These modifications made under the Obama administration constitute a significant improvement over the previous situation. As one legal expert in the subject points out “This change seem[s] to suggest a greater sensitivity of the application of the MNE Guidelines and a greater openness to the use of specific instance claims […]”[36] However, there is still a substantial way to go. In fact, since the Guidelines are not mandatory, the only impact that specific instances can have over corporations is purely reputational. Thus, it is vital that final statements are not only published but include detailed information on the company involved as well as an affirmation or a rejection of the allegations. Even though some final statements have been published,[37] the information contained in them is very limited and transparency still remains an issue. More importantly, however, is that the U.S. NCP refuses to make a determination on whether the Guidelines were disregarded and merely proposes its mediation services when appropriate.[38]

All these aspects merit further analysis. Does the problem lie in the unwillingness of the U.S. to establish a more powerful mechanism that will allow the public to know when corporations are behaving inconsistently with national and international determined expectations or in the inherit flaws of the international instruments establishing those mechanisms?[39] For instance, there is a risk inherent to the flexibility of the system, the fact that the Guidelines are not legally binding, in situations of important political fluctuations. It is interesting to remark that in 2017, since the change in administration, the US NCP only closed two Specific Instance Cases as opposed to five in 2016.[40] No Specific Instance cases have been closed since the beginning of 2018.[41]

For now, it seems that in the absence of stricter regulations companies are taking things into their own hands, at least to some extend and in matters touching domestic issues. [42] The question is whether this is enough and, especially, if the same reactions could be seen for grave issues taking place abroad as opposed to ‘next door’ or ‘in our communities’. The answer is certainly much more nuanced.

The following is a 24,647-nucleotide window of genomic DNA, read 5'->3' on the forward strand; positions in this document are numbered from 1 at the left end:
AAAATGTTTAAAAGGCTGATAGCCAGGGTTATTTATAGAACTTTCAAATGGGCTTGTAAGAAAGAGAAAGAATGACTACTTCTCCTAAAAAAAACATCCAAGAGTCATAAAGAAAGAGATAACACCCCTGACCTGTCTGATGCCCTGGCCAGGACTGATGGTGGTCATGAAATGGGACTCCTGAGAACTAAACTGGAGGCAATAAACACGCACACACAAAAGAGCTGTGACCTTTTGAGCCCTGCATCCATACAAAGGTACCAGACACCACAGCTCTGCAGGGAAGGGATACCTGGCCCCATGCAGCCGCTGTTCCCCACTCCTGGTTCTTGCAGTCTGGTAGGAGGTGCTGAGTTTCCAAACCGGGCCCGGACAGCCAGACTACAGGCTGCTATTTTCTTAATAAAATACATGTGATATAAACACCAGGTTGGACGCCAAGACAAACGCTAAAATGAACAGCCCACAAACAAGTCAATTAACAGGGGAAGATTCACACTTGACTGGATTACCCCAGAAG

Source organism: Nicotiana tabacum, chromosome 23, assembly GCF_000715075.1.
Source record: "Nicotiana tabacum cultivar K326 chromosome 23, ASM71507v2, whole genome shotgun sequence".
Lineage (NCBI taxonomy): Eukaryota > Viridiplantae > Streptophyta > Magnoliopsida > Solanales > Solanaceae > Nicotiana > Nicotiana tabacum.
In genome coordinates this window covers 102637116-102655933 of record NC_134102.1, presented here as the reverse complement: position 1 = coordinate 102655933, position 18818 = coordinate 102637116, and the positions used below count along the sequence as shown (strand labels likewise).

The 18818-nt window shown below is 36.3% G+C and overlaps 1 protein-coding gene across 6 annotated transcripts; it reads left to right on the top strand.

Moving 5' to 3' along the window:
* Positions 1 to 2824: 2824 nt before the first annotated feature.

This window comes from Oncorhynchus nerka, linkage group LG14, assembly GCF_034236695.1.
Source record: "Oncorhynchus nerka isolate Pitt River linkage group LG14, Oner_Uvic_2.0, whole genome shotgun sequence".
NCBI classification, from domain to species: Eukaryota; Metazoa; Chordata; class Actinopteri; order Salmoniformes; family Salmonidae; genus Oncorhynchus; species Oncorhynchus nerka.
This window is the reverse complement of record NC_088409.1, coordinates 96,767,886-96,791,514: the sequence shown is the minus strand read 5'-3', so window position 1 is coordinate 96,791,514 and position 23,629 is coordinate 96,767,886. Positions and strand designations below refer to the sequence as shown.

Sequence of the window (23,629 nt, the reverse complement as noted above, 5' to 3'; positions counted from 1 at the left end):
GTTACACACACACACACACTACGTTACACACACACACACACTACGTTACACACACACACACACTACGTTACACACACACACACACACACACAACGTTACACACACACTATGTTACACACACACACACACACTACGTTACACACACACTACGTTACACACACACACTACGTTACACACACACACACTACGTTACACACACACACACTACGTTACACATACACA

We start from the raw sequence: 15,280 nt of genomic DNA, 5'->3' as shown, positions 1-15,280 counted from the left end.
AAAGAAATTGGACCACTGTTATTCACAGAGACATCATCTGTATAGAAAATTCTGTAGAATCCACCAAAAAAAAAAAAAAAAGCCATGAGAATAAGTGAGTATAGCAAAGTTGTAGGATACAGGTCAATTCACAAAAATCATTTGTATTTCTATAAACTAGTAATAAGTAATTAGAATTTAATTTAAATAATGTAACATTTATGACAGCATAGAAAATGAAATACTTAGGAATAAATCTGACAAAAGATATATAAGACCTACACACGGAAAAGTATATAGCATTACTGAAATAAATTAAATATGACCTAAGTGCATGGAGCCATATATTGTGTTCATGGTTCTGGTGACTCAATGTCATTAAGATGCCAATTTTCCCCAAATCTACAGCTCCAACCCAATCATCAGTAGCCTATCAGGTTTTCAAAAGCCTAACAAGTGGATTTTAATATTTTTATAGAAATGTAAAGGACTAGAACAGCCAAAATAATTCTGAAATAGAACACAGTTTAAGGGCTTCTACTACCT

1. Ashley Walter, Introducing Corporate Social Responsibility Law, 42 No. 4 Law Prac. 12 (2016).
  2. Alex Gray, The World’s 10 Biggest Economies in 2017, World Economic Forum (Mar. 9, 2017), (“The economy of the United States is the largest in the world. At $18 trillion, it represents a quarter share of the global economy (24.3%), according to the latest World Bank figures.”).
  3. Ian Bremmer, These Are the 5 Reasons Why the U.S. Remains the World’s Only Superpower, Time (May 28, 2015), Michael Kerr, Richard Janda & Chip Pitts, Corporate Social Responsibility- A Legal Analysis 133- 135 (Lexis Nexis Canada, 2009).
  4. Id. at 136-137.
  5. Id. at 133 (This state was selected by the authors for the study because it is by far the most chosen US state for business incorporation).
  6. Id. at 138.
  7. 15 U.S.C. §§ 78m, 78dd-1, 78dd-2, 78ff.
  8. Bribery, West’s Encyclopedia of American Law 118-120 (2nd ed., Vol. 2, 2005).
  9. 28 U.S.C. §1350.
  10. 3 C.J.S. Aliens § 188 (2017).
  11. Kerr, Janda & Pitts, supra note 5 at 434.
  12. Zapata v. Quinn, 707 F.2d 691, 692 (2d Cir. 1983) (per curiam).
  13. 3 C.J.S. Aliens § 188 (2017).
  14. See generally Douglas M. Branson, Holding Multinational Corporations Accountable? Achilles’ Heels in Alien Tort Claims Act Litigation, 9 Santa Clara J. Int’l L. 227 (2011) (Presenting a detailed analysis on the limitations of the ATCA in relation to holding foreign corporations accountable).